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    MACRA changes are part of volume-to-value shift

    Clinicians need to understand system basics, reporting requirements; consider new models


    Reminding physicians how much is at stake through MIPS incentives, Dr. Parke noted that the maximum adjustment factor for 2019 is ±4% based on 2017 performance, rising to ±9% in 2022 based on 2020 performance. Additional adjustments up to 10% are possible based on exceptional performance from 2019 to 2024, but “don’t count on it” was Dr. Parke’s assessment of that prospect.

    While MACRA, MIPS, and APMs may seem simple, the reality is that the new system is extraordinarily complex and somewhat fluid. A few of the questions surrounding the system include who determines quality, are the metrics clinically relevant, and are they risk adjusted? Are costs correctly attributed? How is the data collected and by whom? There is still a lot of confusion about this program in the medical community, Dr. Parke said, adding that some physicians have not even heard of it.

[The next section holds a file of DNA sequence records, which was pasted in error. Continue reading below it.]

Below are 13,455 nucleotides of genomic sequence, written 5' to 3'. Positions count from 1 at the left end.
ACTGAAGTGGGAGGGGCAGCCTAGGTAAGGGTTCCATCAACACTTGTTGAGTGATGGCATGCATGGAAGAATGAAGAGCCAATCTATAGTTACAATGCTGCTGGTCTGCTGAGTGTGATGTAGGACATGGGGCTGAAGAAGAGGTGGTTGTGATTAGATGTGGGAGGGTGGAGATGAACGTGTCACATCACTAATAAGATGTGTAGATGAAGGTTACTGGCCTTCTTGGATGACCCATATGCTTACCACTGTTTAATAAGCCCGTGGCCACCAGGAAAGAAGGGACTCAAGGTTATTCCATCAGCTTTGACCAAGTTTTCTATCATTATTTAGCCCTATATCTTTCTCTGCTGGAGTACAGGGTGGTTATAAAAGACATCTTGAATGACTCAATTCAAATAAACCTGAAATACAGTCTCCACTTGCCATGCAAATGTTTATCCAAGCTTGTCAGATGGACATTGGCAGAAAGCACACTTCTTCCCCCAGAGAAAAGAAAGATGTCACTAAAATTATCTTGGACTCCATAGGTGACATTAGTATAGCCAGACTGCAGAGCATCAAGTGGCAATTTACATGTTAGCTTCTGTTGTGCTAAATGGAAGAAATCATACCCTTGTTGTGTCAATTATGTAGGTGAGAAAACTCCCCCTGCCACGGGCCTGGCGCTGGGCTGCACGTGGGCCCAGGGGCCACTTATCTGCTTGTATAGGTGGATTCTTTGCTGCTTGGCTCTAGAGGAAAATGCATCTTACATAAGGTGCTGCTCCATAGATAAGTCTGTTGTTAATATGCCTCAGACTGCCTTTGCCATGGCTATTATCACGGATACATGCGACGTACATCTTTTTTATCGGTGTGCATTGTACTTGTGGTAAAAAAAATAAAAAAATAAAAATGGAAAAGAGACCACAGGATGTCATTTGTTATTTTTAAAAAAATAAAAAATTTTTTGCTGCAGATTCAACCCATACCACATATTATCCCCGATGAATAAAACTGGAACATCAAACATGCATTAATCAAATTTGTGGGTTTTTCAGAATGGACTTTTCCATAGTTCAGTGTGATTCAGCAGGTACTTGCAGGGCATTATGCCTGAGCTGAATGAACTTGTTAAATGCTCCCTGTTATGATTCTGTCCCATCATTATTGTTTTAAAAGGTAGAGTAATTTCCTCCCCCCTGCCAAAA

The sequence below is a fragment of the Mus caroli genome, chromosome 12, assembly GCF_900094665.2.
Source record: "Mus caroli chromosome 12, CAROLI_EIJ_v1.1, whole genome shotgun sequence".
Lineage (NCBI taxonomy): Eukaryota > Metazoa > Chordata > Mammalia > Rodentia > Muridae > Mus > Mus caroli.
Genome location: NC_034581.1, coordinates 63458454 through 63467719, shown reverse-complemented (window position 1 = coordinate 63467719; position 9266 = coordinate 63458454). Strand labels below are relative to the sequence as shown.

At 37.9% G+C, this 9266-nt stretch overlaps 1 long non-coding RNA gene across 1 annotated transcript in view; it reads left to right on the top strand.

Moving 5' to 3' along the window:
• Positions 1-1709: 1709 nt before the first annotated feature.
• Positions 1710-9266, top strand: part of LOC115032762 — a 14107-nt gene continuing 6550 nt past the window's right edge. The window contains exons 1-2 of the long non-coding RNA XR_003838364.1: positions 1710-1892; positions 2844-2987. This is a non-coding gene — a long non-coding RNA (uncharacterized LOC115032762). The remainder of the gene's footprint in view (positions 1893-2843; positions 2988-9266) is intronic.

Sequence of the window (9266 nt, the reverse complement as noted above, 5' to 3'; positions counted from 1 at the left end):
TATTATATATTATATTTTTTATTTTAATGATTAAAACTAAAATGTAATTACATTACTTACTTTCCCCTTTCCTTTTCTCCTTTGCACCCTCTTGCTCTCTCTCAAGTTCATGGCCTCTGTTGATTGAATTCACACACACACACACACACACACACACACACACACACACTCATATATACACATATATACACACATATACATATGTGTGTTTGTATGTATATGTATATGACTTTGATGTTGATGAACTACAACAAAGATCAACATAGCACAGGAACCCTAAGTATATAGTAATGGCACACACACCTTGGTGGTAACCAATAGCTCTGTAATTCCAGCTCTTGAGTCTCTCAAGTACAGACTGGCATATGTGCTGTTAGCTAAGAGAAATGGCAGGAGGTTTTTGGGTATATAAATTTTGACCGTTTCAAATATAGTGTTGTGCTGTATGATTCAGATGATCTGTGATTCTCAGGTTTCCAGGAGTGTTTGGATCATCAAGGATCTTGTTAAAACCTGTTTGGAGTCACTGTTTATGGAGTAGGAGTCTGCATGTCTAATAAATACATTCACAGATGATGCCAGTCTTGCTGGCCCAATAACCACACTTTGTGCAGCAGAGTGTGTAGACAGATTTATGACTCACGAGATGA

The policy goals are to correct overvalued services, and there is also an effort to reduce physician income disparity both at a social level and within the physician community by eliminating the intensity component, re-evaluating times, and providing bonuses to underpaid specialties, largely primary care.

    As to how MACRA might affect retina specialists, Dr. Parke referred to statistics for intravitreal injections in Medicare, which saw a 3500% increase over a 10-year period starting in 2005. More specifically, intravitreal injection (CPT 67028), which requires 22 minutes of physician work, is the second highest intensity payment per minute after emergency intubation. Combined Part B payments for ranibizumab and aflibercept totaled $2.5 billion in fee for service Medicare in 2015.

    “These figures make intravitreal injections and Part B drugs a continued target for payment scrutiny and demand continual advocacy activity by the Academy,” noted Dr. Parke.

    It’s worth asking whether MIPS is in danger despite the bipartisan support for MACRA when it was passed in 2015. The Medicare Payment Advisory Commission has suggested that physicians should move as much as possible to APMs such as accountable care organizations (ACOs) or medical homes. However, most of today’s ACOs do not have bimodal risk, Dr. Parke said.

    Nancy Groves
    Nancy Groves is a freelance medical writer.

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